Nelly Bly made history in 1887 when she posed as a mental patient in order to investigate the treatment of the insane. Working for Joseph Pulitzer, then head of the New York World, Bly was not only one of the first women journalists, she was also the inventor of undercover investigative reporting.

Since then, muckraking of all stripes has enjoyed a special place in American journalism. From Ida Tarbell’s expose of Standard Oil’s

monopoly and Upton Sinclair’s harrowing portrait of the Chicago meatpacking industry to Studs Terkel’s oral histories and Susan Faludi’s Pulitzer Prize-winning work on the leveraged buyout of Safeway, the ideal of progressive reporting – of documentation that would lead to positive social change – has been a guiding principle of American journalism.

Barbara Ehrenreich’s Nickel and Dimed: On (not) Getting By in America is a rich addition to this already rich tradition. In 1998, Ehrenreich’s editor at Harper’s sent her out on a fact-finding mission: Her job was to pose as a low-wage worker, and her mission was to discover how – or whether – someone can live on the low hourly wages that are commonly paid to “unskilled” workers.

Undertaking her investigation in the wake of welfare reform and at the height of America’s economic boom, Ehrenreich was especially interested in how the roughly four million women about to be forced onto the labor market would cope: What work would they do? What would they earn? And how would they make ends meet? Armed with a laptop, a Rent-a-Wreck, $1000 in seed money, and her health, Ehrenreich ran the experiment three times in three locales, starting by waiting tables in Key West, moving on to cleaning houses in Portland, Maine, and ending with a stint in women’s clothing at a Minneapolis Wal-Mart.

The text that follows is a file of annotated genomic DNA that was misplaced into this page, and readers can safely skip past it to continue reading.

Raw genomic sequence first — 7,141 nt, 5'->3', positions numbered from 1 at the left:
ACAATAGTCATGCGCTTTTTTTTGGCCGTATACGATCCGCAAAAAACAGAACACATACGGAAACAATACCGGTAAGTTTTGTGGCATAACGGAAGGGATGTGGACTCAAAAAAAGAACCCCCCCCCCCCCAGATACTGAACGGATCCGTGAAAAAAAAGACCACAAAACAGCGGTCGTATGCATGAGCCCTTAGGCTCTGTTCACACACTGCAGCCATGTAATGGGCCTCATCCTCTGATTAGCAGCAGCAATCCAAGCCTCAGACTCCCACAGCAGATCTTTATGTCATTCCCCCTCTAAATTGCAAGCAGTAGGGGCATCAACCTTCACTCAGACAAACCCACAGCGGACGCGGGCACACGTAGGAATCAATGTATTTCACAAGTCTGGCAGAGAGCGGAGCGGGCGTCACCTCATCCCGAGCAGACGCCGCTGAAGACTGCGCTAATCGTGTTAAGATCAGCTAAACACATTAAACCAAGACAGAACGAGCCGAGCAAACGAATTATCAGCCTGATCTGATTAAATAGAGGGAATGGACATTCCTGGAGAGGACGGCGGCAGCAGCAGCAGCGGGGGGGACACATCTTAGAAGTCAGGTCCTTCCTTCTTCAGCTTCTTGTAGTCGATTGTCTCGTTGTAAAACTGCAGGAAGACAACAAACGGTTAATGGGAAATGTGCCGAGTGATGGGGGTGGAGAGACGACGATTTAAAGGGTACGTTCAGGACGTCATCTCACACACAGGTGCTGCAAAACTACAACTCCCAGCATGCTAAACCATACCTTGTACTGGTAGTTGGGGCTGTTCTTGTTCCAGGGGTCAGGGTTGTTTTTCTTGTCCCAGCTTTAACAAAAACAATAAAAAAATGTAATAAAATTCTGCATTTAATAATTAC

Nickel and Dimed is divided into three sections, one for each place, and it is written in a riveting combination of personal narrative and economic analysis. Each section describes in detail Ehrenreich’s difficult and frustrating searches for decent jobs and passable housing; the steep expense of food and gas; the physical and emotional exhaustion of repetitive, demanding hourly work; the degradations of the urine tests and personality tests that form a standard part of the application process for much low-wage work, and the bonds she forms with her fellow workers as she moves from one job to the next.

What begins as a relatively simple economic experiment – can you get food, shelter and clothing for one on a Wal-Mart-level wage? – thus evolves into much, much more. Nickel and Dimed is as powerful a sociological statement as it is an economic one; Ehrenreich has as much to say about the culture of the working poor and the psychology of low-wage labor as she does about the gruesome math problem posed by the need to live on $6 or $7 an hour.

Along the way, Ehrenreich offers spot analyses of everything from the

demographics of low-wage work (which is increasingly becoming the territory of non-white, non-English speaking people) to the techniques of professional maid services (which do more to create the appearance of cleanliness than to clean, and which often require scrubbing to be done on one’s knees) to the decreasing availability of low-income housing (which forces more and more workers to live in overpriced hotels, in shelters or even in their cars).